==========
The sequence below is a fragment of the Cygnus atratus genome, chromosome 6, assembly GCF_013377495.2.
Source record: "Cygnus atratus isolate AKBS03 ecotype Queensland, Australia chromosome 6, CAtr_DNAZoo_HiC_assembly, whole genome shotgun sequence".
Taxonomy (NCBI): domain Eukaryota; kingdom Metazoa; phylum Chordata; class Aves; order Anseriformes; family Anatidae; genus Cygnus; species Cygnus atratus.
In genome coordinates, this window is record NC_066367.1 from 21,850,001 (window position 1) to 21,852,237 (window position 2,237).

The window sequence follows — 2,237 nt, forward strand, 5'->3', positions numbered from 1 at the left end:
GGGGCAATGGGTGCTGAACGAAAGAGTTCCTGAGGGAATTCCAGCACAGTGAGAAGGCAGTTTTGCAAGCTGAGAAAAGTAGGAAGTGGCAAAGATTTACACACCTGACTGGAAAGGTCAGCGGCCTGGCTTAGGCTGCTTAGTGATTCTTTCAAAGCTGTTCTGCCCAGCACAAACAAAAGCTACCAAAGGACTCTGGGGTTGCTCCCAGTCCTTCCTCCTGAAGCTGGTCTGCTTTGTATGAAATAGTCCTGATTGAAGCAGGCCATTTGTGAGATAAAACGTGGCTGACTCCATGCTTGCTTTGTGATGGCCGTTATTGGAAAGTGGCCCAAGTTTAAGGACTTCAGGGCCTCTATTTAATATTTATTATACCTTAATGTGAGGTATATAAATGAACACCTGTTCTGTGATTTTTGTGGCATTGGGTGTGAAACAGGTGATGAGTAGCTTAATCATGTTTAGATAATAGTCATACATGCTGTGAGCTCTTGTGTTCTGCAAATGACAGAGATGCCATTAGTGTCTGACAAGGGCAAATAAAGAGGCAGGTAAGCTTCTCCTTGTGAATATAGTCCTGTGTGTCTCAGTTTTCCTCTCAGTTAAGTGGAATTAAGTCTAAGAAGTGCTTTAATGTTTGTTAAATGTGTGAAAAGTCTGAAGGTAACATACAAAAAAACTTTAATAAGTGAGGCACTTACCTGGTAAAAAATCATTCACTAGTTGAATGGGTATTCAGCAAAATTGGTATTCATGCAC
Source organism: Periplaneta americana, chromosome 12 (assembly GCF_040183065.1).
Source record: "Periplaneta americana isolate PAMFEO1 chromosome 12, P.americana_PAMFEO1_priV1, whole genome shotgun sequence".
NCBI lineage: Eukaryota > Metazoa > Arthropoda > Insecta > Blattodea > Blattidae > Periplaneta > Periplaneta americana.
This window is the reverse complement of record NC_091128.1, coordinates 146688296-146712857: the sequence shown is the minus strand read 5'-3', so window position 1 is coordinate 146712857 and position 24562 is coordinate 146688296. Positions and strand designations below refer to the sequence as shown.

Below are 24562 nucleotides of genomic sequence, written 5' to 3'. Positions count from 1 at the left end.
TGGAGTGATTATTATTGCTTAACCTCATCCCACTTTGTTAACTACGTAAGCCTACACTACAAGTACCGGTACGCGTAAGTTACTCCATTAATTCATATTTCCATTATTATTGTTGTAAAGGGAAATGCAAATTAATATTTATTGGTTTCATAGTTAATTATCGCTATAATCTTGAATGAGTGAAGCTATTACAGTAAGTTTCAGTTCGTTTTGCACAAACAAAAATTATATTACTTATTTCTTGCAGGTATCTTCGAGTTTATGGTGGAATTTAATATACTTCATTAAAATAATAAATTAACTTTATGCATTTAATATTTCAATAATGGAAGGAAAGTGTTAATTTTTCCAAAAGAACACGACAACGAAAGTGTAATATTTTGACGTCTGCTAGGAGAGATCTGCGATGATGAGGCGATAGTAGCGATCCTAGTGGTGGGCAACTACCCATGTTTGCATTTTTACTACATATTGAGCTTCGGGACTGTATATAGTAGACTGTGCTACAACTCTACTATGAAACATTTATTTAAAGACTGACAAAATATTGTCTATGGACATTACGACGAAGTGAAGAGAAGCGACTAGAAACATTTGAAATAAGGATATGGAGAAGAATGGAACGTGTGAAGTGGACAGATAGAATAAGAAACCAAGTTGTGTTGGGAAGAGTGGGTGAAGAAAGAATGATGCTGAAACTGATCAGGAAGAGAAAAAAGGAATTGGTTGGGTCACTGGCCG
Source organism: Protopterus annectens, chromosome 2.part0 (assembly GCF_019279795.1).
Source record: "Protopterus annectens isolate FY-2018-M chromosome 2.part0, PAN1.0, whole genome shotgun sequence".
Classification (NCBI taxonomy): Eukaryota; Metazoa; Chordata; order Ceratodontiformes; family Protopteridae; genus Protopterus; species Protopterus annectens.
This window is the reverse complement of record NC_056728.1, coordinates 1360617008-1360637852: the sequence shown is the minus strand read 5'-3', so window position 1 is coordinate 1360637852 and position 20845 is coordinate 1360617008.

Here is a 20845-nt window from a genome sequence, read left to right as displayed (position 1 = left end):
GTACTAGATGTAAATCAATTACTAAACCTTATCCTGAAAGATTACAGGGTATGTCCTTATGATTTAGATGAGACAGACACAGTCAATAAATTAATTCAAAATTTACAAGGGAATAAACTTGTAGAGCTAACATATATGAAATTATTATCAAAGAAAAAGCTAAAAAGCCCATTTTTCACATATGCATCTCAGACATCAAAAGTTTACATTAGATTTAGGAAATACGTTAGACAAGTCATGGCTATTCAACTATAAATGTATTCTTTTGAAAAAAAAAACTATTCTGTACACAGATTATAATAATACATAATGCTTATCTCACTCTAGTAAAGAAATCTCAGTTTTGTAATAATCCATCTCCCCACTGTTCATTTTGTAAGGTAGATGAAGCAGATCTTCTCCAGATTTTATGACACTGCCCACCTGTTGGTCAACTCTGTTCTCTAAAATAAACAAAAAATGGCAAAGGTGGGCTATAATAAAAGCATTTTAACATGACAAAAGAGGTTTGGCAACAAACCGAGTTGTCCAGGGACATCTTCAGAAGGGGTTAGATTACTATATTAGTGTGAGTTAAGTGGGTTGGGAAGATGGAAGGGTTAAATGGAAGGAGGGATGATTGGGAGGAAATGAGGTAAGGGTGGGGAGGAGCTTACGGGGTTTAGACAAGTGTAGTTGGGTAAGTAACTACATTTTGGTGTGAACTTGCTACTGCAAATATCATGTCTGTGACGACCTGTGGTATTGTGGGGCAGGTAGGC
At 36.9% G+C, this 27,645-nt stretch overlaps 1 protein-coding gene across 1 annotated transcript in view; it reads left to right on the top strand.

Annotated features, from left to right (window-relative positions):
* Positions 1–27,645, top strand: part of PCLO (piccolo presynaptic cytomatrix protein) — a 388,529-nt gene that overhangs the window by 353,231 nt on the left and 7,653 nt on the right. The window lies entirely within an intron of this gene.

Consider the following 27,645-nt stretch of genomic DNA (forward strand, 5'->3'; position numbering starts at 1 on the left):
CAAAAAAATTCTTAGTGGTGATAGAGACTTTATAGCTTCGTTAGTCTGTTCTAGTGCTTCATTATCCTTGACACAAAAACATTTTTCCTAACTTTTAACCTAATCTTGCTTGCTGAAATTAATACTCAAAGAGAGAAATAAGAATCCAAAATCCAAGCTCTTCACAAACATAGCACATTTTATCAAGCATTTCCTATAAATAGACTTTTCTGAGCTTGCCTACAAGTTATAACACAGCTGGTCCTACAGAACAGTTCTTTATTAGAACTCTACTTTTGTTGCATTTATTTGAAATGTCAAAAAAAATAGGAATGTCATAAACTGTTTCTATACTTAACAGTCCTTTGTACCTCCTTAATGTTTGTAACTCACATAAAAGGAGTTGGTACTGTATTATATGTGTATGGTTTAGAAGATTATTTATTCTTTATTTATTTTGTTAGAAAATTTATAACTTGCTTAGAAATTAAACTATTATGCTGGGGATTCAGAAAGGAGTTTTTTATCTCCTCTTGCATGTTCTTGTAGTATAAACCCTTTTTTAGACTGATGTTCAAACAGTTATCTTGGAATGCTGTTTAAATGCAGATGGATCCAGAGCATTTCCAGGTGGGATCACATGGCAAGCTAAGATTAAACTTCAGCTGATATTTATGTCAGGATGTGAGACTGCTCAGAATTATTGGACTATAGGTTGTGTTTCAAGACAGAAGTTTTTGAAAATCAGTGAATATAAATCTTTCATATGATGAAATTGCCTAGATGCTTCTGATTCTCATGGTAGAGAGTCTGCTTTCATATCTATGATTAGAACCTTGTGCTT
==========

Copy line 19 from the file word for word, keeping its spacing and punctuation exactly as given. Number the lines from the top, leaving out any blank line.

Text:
At 36.9% G+C, this 27,645-nt stretch overlaps 1 protein-coding gene across 1 annotated transcript in view; it reads left to right on the top strand.